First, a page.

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Meet first black woman to get a PhD in internal medicine at Wits

Dr Nolubabalo Unati Nqebelele joins a group of fewer than 10 physicians in her field.

Dr Nolubabalo Unati Nqebelele. Picture: Wits University.

JOHANNESBURG - Dr Nolubabalo Unati Nqebelele has become the first black woman from Wits University to earn a PhD in internal medicine.

The Umtata-born academic, who qualified as a doctor at the University of Cape Town in 2000 and began her medical career at the Umtata General Hospital in 2001, has been awarded a PhD in nephrology by the university, becoming a specialist in Chronic Kidney Disease (CKD).

She joins a group of fewer than 10 physicians in her field.

“There have been many women before me who could have achieved the same qualification. Women doctors face social pressures and professional prejudices on their path to becoming specialists," Nqebelele says.

She emphasises on the importance of mentorship and how having a mentor was crucial in her own journey.

“Even though it is not easy to be what you haven’t already seen, a mentor’s encouragement makes a big difference. Because women are traditionally encouraged to pursue non-science careers, when one person stands out, that inspires others. Even though the road is tough with barriers and hurdles, winning against many odds inspires others to dream; to have limitless ambition."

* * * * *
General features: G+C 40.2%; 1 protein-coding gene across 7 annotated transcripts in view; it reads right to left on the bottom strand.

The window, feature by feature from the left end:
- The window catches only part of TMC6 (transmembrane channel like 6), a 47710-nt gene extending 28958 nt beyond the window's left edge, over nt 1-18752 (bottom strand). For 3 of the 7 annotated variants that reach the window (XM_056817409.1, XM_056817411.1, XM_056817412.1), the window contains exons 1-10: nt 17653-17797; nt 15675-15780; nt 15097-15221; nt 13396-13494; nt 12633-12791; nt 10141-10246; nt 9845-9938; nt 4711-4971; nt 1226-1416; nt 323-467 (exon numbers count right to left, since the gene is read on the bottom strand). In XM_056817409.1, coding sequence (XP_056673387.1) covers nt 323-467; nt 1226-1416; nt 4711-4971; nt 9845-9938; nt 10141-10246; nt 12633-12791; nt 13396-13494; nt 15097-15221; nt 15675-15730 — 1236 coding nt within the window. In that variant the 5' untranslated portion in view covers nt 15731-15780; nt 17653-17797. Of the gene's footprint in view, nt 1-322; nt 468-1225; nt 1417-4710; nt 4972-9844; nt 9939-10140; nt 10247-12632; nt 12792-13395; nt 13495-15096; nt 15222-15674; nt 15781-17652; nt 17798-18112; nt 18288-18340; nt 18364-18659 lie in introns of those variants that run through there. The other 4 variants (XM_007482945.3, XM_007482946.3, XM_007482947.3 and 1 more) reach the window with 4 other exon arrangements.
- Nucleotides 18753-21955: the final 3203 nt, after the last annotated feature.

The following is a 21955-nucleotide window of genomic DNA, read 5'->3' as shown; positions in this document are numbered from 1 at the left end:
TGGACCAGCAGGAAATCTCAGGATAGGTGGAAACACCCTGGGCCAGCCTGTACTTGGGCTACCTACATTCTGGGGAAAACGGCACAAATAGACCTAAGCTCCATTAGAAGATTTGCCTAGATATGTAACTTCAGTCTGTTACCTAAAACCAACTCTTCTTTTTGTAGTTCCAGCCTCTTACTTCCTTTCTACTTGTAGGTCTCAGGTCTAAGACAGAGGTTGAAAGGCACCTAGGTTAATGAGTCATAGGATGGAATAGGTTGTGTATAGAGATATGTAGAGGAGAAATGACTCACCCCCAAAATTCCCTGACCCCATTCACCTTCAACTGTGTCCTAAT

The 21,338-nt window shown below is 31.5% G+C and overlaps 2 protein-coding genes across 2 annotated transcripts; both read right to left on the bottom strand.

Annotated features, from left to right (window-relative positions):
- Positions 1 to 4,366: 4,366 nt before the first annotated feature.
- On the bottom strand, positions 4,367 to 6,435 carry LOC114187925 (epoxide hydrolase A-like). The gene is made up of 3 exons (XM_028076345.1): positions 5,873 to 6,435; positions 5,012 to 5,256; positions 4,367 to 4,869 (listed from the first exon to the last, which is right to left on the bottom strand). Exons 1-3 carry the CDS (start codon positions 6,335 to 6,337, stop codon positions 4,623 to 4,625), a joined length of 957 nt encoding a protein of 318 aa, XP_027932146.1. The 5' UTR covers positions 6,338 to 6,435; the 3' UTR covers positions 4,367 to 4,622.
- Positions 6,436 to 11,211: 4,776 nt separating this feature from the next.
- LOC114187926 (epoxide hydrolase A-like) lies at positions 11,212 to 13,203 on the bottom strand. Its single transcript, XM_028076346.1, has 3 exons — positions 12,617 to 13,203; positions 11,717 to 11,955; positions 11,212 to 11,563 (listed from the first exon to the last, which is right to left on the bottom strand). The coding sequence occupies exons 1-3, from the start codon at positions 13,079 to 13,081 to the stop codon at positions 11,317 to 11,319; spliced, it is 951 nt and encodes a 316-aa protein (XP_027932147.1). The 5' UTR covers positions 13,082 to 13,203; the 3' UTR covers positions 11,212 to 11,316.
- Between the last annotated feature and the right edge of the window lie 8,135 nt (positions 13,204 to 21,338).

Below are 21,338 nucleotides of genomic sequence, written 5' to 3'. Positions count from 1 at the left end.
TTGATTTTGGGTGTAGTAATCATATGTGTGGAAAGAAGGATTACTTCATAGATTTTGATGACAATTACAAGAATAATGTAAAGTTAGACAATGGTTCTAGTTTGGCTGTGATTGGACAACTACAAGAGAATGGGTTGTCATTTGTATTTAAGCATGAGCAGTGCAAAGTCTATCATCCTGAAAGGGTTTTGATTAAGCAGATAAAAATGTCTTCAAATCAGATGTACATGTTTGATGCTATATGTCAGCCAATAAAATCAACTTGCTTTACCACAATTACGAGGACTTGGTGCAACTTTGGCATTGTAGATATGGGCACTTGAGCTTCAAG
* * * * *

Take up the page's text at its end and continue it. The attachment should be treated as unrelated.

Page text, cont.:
Ngqebelele is a host mentor for the International Society of Nephrology’s Fellowship programme and has mentored doctors from Uganda, Mozambique, and Nigeria.

She started out at Wits as registrar in the Department of Internal Medicine and leader of the Chronic Haemodialysis Unit at Charlotte Maxeke Johannesburg Academic Hospital. Before turning to full-time PhD studies in 2014, she served at the hospital as a specialist physician and senior consultant nephrologist.

Nqebelele says if she were the health minister for just one hour, she would make drastic policy changes to ensure equity, equality and universal access to dialysis for all kidney patients throughout the country.

“Getting kidney dialysis in South African is often a matter of chance; like a lucky draw. The criteria for selecting which patients go for dialysis is interpreted in different ways. Being selected for dialysis depends on who is interpreting the criteria – today you can be lucky but tomorrow your luck could run out,” she says.

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